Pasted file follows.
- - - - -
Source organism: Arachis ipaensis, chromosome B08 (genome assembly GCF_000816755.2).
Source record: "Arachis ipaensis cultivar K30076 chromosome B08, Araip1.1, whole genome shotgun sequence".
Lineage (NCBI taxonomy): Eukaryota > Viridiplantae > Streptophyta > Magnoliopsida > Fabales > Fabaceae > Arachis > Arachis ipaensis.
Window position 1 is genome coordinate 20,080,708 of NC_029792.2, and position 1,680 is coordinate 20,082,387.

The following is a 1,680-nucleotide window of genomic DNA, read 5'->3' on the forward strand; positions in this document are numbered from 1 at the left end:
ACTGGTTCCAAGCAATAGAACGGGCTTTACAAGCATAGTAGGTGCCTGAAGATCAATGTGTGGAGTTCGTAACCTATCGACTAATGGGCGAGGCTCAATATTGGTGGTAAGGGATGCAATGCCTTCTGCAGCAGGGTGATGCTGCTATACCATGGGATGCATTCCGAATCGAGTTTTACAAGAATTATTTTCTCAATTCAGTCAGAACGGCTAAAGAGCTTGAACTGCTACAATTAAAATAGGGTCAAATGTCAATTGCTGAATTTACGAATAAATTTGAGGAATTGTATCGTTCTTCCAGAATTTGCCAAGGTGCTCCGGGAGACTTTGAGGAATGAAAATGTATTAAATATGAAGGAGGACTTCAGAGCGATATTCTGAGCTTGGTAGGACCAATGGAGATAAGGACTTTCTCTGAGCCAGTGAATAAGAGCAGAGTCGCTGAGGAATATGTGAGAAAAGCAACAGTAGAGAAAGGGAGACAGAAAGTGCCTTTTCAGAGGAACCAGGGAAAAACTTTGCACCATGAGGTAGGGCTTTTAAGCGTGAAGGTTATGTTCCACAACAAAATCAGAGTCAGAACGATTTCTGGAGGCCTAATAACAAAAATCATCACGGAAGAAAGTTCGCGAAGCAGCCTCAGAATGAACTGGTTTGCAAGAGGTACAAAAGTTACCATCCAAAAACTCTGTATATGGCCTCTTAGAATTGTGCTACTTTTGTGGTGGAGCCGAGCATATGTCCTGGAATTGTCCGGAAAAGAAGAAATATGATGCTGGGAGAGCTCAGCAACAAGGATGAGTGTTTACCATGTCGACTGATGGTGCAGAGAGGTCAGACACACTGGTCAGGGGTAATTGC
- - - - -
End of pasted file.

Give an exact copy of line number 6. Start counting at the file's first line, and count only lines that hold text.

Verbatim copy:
ACTGGTTCCAAGCAATAGAACGGGCTTTACAAGCATAGTAGGTGCCTGAAGATCAATGTGTGGAGTTCGTAACCTATCGACTAATGGGCGAGGCTCAATATTGGTGGTAAGGGATGCAATGCCTTCTGCAGCAGGGTGATGCTGCTATACCATGGGATGCATTCCGAATCGAGTTTTACAAGAATTATTTTCTCAATTCAGTCAGAACGGCTAAAGAGCTTGAACTGCTACAATTAAAATAGGGTCAAATGTCAATTGCTGAATTTACGAATAAATTTGAGGAATTGTATCGTTCTTCCAGAATTTGCCAAGGTGCTCCGGGAGACTTTGAGGAATGAAAATGTATTAAATATGAAGGAGGACTTCAGAGCGATATTCTGAGCTTGGTAGGACCAATGGAGATAAGGACTTTCTCTGAGCCAGTGAATAAGAGCAGAGTCGCTGAGGAATATGTGAGAAAAGCAACAGTAGAGAAAGGGAGACAGAAAGTGCCTTTTCAGAGGAACCAGGGAAAAACTTTGCACCATGAGGTAGGGCTTTTAAGCGTGAAGGTTATGTTCCACAACAAAATCAGAGTCAGAACGATTTCTGGAGGCCTAATAACAAAAATCATCACGGAAGAAAGTTCGCGAAGCAGCCTCAGAATGAACTGGTTTGCAAGAGGTACAAAAGTTACCATCCAAAAACTCTGTATATGGCCTCTTAGAATTGTGCTACTTTTGTGGTGGAGCCGAGCATATGTCCTGGAATTGTCCGGAAAAGAAGAAATATGATGCTGGGAGAGCTCAGCAACAAGGATGAGTGTTTACCATGTCGACTGATGGTGCAGAGAGGTCAGACACACTGGTCAGGGGTAATTGC